outside advertising alone instead of investing in ideas like the Myrtle Beach Tourism Benefit Tax? After all, if it is true that we host 17 million visitors during one year and only a 1/3 of them come back, that almost 6 million additional visitors the second year. Added to the 17 million random visitors that the advertising attracts, and you should get 23 million visitors. If 1/3 of those folks come back?, now we are close to 8 million additional visitors –

added to the 17 million new tourists and we are close to 25 million. And that’s only at the end of the 2nd year!!

One can see how if the pattern repeats, where we even get a tiny portion of repeat business added

to new business, math dictates that the number of tourists will exponentially increase to

un-imagined proportions and thus there will be no need to advertise.

The fact that the Chamber had been spending millions upon millions in continued advertising for

the past 50 years or so is proof enough to me that the majority of visitors simply don’t come back

to our city. Add to that the many beautiful, centrally located, commercial properties that have

been sitting vacant for years all along Kings Highway and the downtown area in general and one

can easily recognize a dire situation that needs an immediate attention.

Also, let’s look at our tourism as an income generating business. What business needs to spend

that much money on advertising after being ‘in operation’ for decades?! Wouldn’t that business

have enough of a good reputation and merit to bring new and repeat customers on its own,

without spending millions on advertising? And if decades later, it still needs to spend those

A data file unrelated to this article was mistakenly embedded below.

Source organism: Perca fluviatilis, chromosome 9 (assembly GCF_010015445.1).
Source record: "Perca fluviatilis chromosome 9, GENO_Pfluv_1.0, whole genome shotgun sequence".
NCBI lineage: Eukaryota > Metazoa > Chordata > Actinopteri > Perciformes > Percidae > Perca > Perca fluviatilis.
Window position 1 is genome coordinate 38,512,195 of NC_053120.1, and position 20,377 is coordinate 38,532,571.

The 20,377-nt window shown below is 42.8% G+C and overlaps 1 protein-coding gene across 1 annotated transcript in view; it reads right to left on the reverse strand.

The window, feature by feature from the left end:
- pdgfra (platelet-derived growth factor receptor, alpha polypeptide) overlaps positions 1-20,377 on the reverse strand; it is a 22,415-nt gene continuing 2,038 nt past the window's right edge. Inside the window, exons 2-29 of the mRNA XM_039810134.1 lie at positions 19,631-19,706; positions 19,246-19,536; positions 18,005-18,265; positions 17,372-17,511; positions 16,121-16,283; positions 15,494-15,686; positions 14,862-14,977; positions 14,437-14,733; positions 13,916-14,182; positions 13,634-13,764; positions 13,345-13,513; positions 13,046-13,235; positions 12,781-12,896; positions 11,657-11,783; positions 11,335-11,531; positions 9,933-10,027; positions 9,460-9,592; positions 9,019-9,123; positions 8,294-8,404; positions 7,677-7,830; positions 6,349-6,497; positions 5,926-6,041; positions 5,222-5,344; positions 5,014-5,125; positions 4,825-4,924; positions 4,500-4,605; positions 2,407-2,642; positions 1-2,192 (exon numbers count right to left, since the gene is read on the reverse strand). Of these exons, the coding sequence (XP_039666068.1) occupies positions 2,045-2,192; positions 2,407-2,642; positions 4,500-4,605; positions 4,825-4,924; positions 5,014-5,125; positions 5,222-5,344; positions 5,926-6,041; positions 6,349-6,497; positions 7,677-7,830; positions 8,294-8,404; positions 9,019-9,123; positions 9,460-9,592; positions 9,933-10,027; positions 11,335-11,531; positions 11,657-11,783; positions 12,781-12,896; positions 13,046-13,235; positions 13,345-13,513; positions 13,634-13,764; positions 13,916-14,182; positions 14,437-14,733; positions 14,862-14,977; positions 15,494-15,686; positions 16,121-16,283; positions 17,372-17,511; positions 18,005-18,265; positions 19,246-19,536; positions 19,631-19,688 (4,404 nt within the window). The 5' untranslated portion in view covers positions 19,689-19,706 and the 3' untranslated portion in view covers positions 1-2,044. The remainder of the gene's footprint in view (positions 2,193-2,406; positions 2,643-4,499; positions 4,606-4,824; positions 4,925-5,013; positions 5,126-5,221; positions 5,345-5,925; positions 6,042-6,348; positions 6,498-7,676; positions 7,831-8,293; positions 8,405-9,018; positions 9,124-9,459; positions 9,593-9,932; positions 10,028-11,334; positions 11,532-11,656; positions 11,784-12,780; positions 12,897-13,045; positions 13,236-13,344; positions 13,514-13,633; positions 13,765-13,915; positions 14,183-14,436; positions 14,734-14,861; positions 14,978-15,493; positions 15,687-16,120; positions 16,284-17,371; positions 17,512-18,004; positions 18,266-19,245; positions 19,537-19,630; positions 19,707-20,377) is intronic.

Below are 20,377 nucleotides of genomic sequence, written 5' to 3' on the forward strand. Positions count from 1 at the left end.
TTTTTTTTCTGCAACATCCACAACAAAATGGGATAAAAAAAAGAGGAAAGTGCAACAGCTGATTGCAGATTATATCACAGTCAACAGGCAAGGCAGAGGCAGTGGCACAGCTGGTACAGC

millions, is it really profitable/cost-effective, and would this business last?!

And here is an interesting fact (and I am not trying to be mean, ignorant, disrespectful, or

discriminate against anyone). Why is it that the homeless population seems to grow each year

and more and more outside “visitors” flock into our great city like some “homeless Mecca?” I

don’t know it for a fact, but I don’t believe the Chamber spends any money advertising in

homeless shelters around the country to bring more homeless persons into our city, yet, by the

city’s own merit (all the great services we provide for them) they come. Again, I truly am not

saying this to be funny or ignorant, but how come they pick our city without any advertising at

all?!  Yet few new residents are moving into the historic downtown area and many of our local policemen live outside the city limits.  Wouldn’t the Myrtle Beach Tourism Benefit Tax draw more residents into our city and increase our tax payer base?

Possible solutions

One resident sponsored solution is the Myrtle Beach Tourism Benefit Tax.  If state government should reject that idea, however:

Take the entire $20 million that is being spent annually on ‘outside advertising’ and spend it

strictly on beautifying the city and I can guarantee everyone that we won’t have to do any

advertising whatsoever. What good is it to spend hundreds of millions of dollars in a few short

years to bring tourists to the city and when they finally come, many of them never want to come

back because of the crime, lack of parking, lack of family attractions, and overall lack of class

and elegance one expects to experience in a beach, touristy town?

I would start by taking the 20 million dollars and buying every single dilapidated property in the

down town area. I would turn many of the properties into beautiful, well lit, well designed,